Motor coordination and reflexes are important for the healthy growth of babies. Don’t pick them up every time they cry or look like they are unable to roll-over or crawl. They love the attention they get, and patience is the keyword here. Get on the floor and try crawling before them. Put a few cushions and mats on the floor with their toys just out of reach to nudge them to move.

3. Not Enough Tummy Time

Baby’s need plenty of tummy time to develop neck muscles and initiate their crawling reflexes.

How You Can Help:

Let the baby sleep on his back, but during playtime, place him face down with his favourite toys just out of reach to encourage him to move towards it. The fear of Sudden Infant Death Syndrome (SIDS) might make you think it is better to make the baby sleep on his back. This is one of the reasons why many infants go from the back directly to walking, completely missing the crawling stage. Crawling helps the child move his body in balanced unison which empowers growth and balanced movement right through his life. So while missing the crawling stage may be completely normal, it is what the baby learns and achieves by crawling that needs to be the focus.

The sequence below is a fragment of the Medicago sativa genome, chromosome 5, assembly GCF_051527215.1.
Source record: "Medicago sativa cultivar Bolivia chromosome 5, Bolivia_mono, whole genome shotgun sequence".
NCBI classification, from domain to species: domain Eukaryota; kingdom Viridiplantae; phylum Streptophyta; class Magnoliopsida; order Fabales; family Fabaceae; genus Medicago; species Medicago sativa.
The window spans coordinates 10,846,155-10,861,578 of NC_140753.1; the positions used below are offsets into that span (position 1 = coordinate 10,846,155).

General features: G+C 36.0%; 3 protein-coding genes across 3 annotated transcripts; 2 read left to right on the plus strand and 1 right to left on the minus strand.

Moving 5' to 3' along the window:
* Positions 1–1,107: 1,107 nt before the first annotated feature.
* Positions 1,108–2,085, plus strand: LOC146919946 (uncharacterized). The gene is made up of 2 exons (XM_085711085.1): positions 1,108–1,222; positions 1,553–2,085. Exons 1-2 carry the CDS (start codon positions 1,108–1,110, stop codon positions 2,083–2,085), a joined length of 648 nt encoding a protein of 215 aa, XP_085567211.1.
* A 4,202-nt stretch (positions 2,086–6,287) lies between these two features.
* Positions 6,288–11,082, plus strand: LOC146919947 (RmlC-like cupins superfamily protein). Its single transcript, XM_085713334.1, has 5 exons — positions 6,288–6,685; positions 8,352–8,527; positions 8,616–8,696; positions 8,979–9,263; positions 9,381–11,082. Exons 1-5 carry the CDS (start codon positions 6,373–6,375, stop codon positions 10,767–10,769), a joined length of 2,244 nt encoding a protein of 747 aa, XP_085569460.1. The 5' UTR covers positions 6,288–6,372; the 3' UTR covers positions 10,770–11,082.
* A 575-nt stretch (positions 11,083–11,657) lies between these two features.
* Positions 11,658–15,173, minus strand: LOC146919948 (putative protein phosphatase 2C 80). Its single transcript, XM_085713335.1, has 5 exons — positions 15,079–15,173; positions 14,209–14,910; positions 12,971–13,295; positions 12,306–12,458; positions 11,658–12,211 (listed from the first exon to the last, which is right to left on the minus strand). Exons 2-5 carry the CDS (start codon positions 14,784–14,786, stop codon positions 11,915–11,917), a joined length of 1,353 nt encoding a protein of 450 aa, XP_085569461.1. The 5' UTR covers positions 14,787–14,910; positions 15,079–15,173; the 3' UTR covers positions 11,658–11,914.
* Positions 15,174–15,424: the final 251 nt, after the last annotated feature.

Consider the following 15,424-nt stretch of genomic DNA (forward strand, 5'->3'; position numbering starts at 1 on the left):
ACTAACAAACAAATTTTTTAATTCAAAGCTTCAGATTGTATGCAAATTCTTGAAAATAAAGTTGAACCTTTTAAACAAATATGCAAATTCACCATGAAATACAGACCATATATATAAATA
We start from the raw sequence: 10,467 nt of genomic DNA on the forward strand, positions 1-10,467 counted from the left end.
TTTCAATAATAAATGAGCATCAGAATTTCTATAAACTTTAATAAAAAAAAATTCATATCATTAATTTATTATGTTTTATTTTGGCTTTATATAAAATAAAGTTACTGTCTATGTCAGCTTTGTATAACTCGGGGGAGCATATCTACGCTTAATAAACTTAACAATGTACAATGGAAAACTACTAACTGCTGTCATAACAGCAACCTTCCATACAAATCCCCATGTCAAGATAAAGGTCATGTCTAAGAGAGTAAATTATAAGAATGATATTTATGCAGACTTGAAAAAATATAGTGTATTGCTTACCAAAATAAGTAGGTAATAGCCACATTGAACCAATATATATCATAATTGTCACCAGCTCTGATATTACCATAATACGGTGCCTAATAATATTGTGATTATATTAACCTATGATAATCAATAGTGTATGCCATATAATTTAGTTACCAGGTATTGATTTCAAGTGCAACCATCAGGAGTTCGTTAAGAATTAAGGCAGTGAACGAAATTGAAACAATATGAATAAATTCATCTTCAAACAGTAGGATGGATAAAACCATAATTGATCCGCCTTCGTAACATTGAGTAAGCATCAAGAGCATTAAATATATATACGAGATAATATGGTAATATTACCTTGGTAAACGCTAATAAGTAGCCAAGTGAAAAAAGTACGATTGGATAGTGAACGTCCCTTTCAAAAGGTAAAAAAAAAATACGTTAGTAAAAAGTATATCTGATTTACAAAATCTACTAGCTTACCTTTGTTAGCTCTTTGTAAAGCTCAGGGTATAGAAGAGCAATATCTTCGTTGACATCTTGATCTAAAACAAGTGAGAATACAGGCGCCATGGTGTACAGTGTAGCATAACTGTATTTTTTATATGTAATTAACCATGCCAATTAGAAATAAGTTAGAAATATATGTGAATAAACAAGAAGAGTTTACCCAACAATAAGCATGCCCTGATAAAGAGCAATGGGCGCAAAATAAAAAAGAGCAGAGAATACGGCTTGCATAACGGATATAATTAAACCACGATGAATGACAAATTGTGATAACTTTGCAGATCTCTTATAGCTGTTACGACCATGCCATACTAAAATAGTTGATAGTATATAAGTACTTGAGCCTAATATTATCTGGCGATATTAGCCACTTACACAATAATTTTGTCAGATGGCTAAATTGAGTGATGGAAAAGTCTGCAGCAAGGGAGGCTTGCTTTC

4. Baby Hates Belly Time

If your baby cries when placed on his belly, you may be hesitant to do it.

How You Can Help:

  • This is a completely normal response.
  • Just remember that you must not give-in and lift or soothe him each time he cries.
  • Provide encouragement and motivation to crawl, and help him discover motor and physical development.
  • You may also mimic crawling moves for your baby.
  • Start placing baby face-down for 5 to 15 seconds four or five times a day between crying spells.

5. Baby Is Overweight